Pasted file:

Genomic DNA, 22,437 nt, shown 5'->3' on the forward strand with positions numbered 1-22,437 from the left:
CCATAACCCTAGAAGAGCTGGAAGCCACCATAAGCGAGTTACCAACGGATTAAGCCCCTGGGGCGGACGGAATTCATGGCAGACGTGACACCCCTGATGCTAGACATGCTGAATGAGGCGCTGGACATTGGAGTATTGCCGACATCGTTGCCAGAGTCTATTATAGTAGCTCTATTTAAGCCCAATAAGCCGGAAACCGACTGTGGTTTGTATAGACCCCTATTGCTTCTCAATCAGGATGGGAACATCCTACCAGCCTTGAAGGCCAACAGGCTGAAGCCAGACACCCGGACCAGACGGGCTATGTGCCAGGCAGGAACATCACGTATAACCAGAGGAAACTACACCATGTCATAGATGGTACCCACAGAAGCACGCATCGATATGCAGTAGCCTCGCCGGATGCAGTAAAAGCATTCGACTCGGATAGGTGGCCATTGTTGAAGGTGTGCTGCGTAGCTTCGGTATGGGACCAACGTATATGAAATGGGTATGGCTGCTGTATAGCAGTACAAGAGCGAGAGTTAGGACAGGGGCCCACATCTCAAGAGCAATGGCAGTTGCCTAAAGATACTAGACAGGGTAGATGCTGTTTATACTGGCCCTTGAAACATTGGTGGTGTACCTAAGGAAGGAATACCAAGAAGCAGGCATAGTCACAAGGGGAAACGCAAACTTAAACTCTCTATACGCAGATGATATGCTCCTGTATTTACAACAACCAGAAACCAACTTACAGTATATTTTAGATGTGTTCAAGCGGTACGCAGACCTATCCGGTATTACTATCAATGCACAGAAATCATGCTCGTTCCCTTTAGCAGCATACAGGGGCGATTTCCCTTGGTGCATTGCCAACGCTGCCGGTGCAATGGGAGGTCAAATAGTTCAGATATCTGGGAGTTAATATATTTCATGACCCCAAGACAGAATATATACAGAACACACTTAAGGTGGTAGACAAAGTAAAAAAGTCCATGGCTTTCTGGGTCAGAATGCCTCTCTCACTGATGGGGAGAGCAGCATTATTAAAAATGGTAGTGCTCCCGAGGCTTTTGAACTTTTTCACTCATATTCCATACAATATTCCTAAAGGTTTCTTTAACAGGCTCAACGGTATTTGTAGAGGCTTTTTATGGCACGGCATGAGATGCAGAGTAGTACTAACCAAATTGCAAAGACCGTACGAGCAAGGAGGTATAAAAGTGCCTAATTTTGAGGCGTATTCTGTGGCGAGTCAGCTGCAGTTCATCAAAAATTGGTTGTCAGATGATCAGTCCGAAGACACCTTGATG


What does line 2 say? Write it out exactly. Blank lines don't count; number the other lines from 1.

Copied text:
CCATAACCCTAGAAGAGCTGGAAGCCACCATAAGCGAGTTACCAACGGATTAAGCCCCTGGGGCGGACGGAATTCATGGCAGACGTGACACCCCTGATGCTAGACATGCTGAATGAGGCGCTGGACATTGGAGTATTGCCGACATCGTTGCCAGAGTCTATTATAGTAGCTCTATTTAAGCCCAATAAGCCGGAAACCGACTGTGGTTTGTATAGACCCCTATTGCTTCTCAATCAGGATGGGAACATCCTACCAGCCTTGAAGGCCAACAGGCTGAAGCCAGACACCCGGACCAGACGGGCTATGTGCCAGGCAGGAACATCACGTATAACCAGAGGAAACTACACCATGTCATAGATGGTACCCACAGAAGCACGCATCGATATGCAGTAGCCTCGCCGGATGCAGTAAAAGCATTCGACTCGGATAGGTGGCCATTGTTGAAGGTGTGCTGCGTAGCTTCGGTATGGGACCAACGTATATGAAATGGGTATGGCTGCTGTATAGCAGTACAAGAGCGAGAGTTAGGACAGGGGCCCACATCTCAAGAGCAATGGCAGTTGCCTAAAGATACTAGACAGGGTAGATGCTGTTTATACTGGCCCTTGAAACATTGGTGGTGTACCTAAGGAAGGAATACCAAGAAGCAGGCATAGTCACAAGGGGAAACGCAAACTTAAACTCTCTATACGCAGATGATATGCTCCTGTATTTACAACAACCAGAAACCAACTTACAGTATATTTTAGATGTGTTCAAGCGGTACGCAGACCTATCCGGTATTACTATCAATGCACAGAAATCATGCTCGTTCCCTTTAGCAGCATACAGGGGCGATTTCCCTTGGTGCATTGCCAACGCTGCCGGTGCAATGGGAGGTCAAATAGTTCAGATATCTGGGAGTTAATATATTTCATGACCCCAAGACAGAATATATACAGAACACACTTAAGGTGGTAGACAAAGTAAAAAAGTCCATGGCTTTCTGGGTCAGAATGCCTCTCTCACTGATGGGGAGAGCAGCATTATTAAAAATGGTAGTGCTCCCGAGGCTTTTGAACTTTTTCACTCATATTCCATACAATATTCCTAAAGGTTTCTTTAACAGGCTCAACGGTATTTGTAGAGGCTTTTTATGGCACGGCATGAGATGCAGAGTAGTACTAACCAAATTGCAAAGACCGTACGAGCAAGGAGGTATAAAAGTGCCTAATTTTGAGGCGTATTCTGTGGCGAGTCAGCTGCAGTTCATCAAAAATTGGTTGTCAGATGATCAGTCCGAAGACACCTTGATG